From high school, college, to the pros, cheerleaders and football seem to go hand in hand.
Six teams in the National Football League, however, do not officially have cheerleaders.
In fact the upcoming Super Bowl will be a played between a team with cheerleaders (the New England Patriots) and a team without (the New York Giants).
Last Super Bowl neither the Green Bay Packers nor the Pittsburgh Steelers had an official cheerleader squad.
The Chicago Bears, Detroit Lions and Cleveland Browns are also cheerleader-less.
So what do these six teams have against pom poms, gyrating and general peppiness?
As most will quickly note, the cheerleader-less teams are all located in colder climates, but the teams The Daily Caller was able to contact explained their lack of cheerleaders with a variety of reasons.
“It was a team decision not to have cheerleaders,” Bears spokesman Jim Christman told The Daily Caller.
Pat Hanlon, spokesman for the Super Bowl-bound Giants, said that New York franchise is focused on football, not cheerleaders.
“Every team has its own philosophy regarding game presentation,” Hanlon told TheDC. “Ours has never included cheerleaders or a dance team. We have always felt the focus should be on the game, on the field.”
Neal Gulkis of the Cleveland Browns directed TheDC to a 2010 Cleveland.com article recalling the last year, 1971, the Browns had cheerleaders.
“The cheerleaders were gone after 1971. Some actually quit before the season ended because it was so cold,” the article explained, pointing out that the cold weather uniforms in 1971 looked a bit goofy.
“We had them one year. They looked crazy. It was ridiculous,” said Pat Modell, wife of former Browns owner Art Modell. “It was so cold in Cleveland that it almost looked like they were wearing woolly pajamas.”
Green Bay Packers spokesman Aaron Popkey told TheDC that the team has not had cheerleaders since 1988. According to the Packers’ media kit, the decision to discontinue the cheer program was due in large part to a television news poll which revealed that there was not an overwhelming amount of support in favor of official cheerleaders.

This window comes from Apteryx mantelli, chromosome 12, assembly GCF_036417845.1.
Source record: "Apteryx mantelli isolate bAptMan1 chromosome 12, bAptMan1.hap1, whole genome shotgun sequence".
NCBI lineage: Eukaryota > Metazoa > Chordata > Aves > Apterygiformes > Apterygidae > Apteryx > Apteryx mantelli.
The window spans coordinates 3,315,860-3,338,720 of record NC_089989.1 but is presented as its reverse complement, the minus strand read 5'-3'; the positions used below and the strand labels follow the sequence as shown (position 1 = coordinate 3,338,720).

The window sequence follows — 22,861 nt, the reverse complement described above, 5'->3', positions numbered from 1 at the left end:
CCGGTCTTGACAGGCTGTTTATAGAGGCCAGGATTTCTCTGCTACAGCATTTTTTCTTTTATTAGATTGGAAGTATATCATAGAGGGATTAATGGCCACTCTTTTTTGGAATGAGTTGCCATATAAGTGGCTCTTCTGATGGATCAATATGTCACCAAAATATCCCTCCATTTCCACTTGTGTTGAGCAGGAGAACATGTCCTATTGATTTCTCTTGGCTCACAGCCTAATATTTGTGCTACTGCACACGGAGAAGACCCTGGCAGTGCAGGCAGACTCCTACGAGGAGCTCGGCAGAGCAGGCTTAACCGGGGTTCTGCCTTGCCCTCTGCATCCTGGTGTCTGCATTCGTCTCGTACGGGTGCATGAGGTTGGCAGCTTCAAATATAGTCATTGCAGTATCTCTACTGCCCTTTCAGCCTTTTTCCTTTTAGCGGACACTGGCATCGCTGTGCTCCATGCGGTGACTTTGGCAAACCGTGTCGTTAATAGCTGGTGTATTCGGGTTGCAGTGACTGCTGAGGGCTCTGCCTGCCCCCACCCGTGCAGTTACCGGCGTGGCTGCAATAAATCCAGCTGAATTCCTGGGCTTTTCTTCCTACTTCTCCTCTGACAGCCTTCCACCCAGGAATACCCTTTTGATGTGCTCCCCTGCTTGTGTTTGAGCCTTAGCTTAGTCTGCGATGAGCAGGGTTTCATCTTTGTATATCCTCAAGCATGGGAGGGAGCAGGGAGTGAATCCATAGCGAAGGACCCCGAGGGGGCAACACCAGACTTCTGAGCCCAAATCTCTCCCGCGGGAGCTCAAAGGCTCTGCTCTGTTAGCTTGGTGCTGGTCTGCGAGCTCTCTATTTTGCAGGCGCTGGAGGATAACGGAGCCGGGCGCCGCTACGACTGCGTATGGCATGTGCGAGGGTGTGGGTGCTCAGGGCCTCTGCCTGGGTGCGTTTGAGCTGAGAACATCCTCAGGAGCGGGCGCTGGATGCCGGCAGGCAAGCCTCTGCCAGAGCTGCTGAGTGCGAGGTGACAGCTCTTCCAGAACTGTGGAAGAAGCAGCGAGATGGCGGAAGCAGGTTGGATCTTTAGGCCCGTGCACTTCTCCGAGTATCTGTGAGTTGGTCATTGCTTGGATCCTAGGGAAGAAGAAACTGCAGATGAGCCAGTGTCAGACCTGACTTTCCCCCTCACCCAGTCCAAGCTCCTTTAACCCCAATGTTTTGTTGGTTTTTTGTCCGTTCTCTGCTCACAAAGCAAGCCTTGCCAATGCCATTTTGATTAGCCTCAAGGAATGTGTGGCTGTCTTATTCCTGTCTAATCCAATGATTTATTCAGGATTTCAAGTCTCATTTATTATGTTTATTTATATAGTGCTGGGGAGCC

“In general terms, the poll disclosed there were as many fans who expressed opposition to the return of the cheerleaders as there were those in favor of restoring them,” said Packers executive vice president of administration Bob Harlan. “On that basis, we felt the appropriate decision at this time would be to continue without them.”
Since the early ‘90s, Popkey explained, cheer squads from St. Norbert College and the University of Wisconsin-Green Bay have been a “complementary component” to the Lambeau Field experience.
The Lions have not had a cheer team since 1934, according to YahooSports. In 2010 a very unofficial Lions cheer squad, the Detroit Pride, made its debut — but with stringent rules.
“They are not allowed to perform organized cheers. They cannot obstruct the view of fans. They are not allowed to take group photos with fans,” Pride of Detroit, a Lions Blog, reported. “Only two girls may appear in photos, so they plan to walk through Ford Field in rows of two. They cannot wear Lions logos or team colors. Although there is blue in their uniforms, it will not be ‘Honolulu blue.’”
The Steelers ended their cheer program, the Steelerettes, in 1970, according to USA Today. The owning Rooney family broke up the squad after 10 years, feeling that it did not add enough to the game experience, according to WTAE Pittsburgh.
One way or another Sunday will be a battle of the cheer versus cheerleader-less teams. Last year, when neither team had cheerleaders, NFL spokesman Greg Aiello explained the NFL’s policy.
“It’s a team issue,” Aiello said. “If the team has cheerleaders, they are part of the Super Bowl.”
The Patriots did not respond to a request for comment.